As Haiti quake anniversary nears, local team is returning
Sue Behrens expects Jan. 12 to be a day of “raw emotions.”
A year ago, it was a day of unimaginable tragedy.
As the first anniversary of the devastating earthquake in Haiti nears, Behrens — a registered nurse and director of the emergency department and trauma services at OSF Saint Francis Medical Center in Peoria — is preparing to lead a 21-member medical mission team to serve at a clinic in Cyvadier operated by the Friends of the Children of Haiti.
Behrens was part of a team that travelled to Haiti just six days after the massive quake that claimed nearly 223,000 lives, left 1.5 million homeless, and destroyed dozens of Catholic churches, schools, and institutions, including the cathedral in Port-au-Prince.
Catholics from the Diocese of Peoria — which has a long tradition of assisting communities and parishes in the impoverished Caribbean nation — were generous in their response in the ensuing months.
A diocese-wide collection requested by Bishop Daniel R. Jenky, CSC, in the days after the quake raised more than $520,000 to support the work of Catholic Relief Services in Haiti. That sum does not include collections at Catholic schools or private donations to CRS or other relief agencies. Nor does it include support — financial, prayerful, or of time and talents — during the past year given to grassroots organizations within the diocese such as FOTCOH, founded by Deacon Richard and Barb Hammond of St. Anthony’s Parish, Bartonville.
AND NOW, CHOLERA . . .
Asked if the medical team will pause and pray on anniversary date, Behrens replied: “We pray every day for our patients.”
There are a lot of patients, and even more need.
The FOTCOH team, which includes four employees of OSF Saint Francis, expects to treat 2,500 patients at the clinic during its Jan. 11-21 visit.
Some patients may be affected by the cholera outbreak the nation is now experiencing, which itself has claimed nearly 3,500 lives in the past three months and sickened about 160,000. While more centered in devastated Port-au-Prince, several hundred cases of cholera have now been reported on the southern coast.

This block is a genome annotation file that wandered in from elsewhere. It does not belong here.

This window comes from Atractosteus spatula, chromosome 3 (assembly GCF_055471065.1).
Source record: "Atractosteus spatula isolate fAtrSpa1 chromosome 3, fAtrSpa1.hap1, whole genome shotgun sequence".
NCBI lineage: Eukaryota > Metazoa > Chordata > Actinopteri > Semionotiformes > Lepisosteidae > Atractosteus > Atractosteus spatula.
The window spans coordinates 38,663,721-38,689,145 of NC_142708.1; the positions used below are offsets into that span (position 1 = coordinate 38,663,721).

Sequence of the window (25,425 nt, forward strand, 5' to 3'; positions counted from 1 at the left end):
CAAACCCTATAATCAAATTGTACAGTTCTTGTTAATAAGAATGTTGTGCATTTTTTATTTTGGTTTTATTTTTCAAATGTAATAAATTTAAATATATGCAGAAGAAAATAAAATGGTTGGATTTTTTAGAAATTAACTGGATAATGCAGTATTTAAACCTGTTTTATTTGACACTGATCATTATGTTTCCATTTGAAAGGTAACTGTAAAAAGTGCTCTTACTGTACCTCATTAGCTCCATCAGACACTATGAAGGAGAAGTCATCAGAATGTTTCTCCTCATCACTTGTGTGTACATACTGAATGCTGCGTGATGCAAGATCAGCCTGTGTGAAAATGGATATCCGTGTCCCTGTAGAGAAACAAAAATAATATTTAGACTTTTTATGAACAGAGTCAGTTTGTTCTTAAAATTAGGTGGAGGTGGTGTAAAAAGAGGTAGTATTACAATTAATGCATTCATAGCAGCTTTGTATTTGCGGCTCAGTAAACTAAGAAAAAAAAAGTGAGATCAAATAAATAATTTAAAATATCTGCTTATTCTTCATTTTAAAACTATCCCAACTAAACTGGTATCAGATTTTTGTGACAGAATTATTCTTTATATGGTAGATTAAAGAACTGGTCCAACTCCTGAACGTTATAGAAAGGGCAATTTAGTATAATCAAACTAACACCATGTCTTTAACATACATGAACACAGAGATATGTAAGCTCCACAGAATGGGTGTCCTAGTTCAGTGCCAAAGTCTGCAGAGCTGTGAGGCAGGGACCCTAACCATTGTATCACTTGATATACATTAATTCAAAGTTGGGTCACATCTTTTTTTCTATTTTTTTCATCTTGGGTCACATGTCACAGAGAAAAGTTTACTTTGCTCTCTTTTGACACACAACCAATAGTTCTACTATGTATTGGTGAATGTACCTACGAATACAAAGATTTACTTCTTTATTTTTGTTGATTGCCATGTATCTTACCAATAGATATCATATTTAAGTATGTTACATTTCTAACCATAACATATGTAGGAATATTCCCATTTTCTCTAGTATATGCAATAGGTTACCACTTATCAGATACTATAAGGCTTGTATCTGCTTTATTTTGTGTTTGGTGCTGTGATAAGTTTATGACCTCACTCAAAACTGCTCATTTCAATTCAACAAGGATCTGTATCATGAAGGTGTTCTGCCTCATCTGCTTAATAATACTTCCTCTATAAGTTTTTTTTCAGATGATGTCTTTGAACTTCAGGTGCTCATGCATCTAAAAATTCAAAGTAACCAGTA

Among those who have given generously of their time in Haiti is Dr. John Carroll, a Peoria physician who spent about three months of 2010 in Haiti and has served since Thanksgiving Day at a Cholera Treatment Center in the Cite Soleil slum of Port-au-Prince. Dr. Carroll, a member of St. Mark’s Parish, is the founder of Haitian Hearts, which brings children and young adults in desperate need of heart surgery from Haiti to treatment centers in the U.S.
As bad as the cholera numbers sound, Dr. Carroll says the reality is worse.
“Most cases of cholera and cholera-related deaths go unreported,” Dr. Carroll told The Catholic Post. He suggested multiplying the reported figures by four.
Dr. Carroll writes movingly about two cholera victims treated at the clinic in a column titled “Magda” that appears on the Haitian Hearts’ website, haitianhearts.com.
Meanwhile, persons who want to follow the FOTCOH medical mission team during the next two weeks, including as they share their experiences on the anniversary date, can do so via an online blog at fotcoh.org.
“Everybody has a story,” says Behrens of the people served at the clinic. “We’ll try to share the stories of what the anniversary means to them.”
A mission trip planned this month by the Haiti Mission Connection was canceled because of fears of political unrest when the nation’s election results are announced. Sean Kerwin, president and director of the organization that serves people in the village of Bodarie, said options for a trip in late spring will be explored at a January board meeting.
The Haiti Mission Connection sponsors a Haitian nurse at a clinic full time and is also active in a clean water project. Learn more at its website, haitimissionconnection.org.
Other Haiti-assisting groups based in the Diocese of Peoria include the Haiti Mission Project, which includes a core group of volunteers from St. Mary’s Hospital in Streator that helps support a center in Jeremie, and the Friends of the People of Haiti, a group founded from Sacred Heart Parish in Moline two decades ago to maintain a relationship of prayer and friendship with the people of St. Anne’s Parish in Trouin.
A group from Sacred Heart traveled to Trouin last summer to install equipment to provide drinkable water to the region and assess damage to St. Anne’s Church.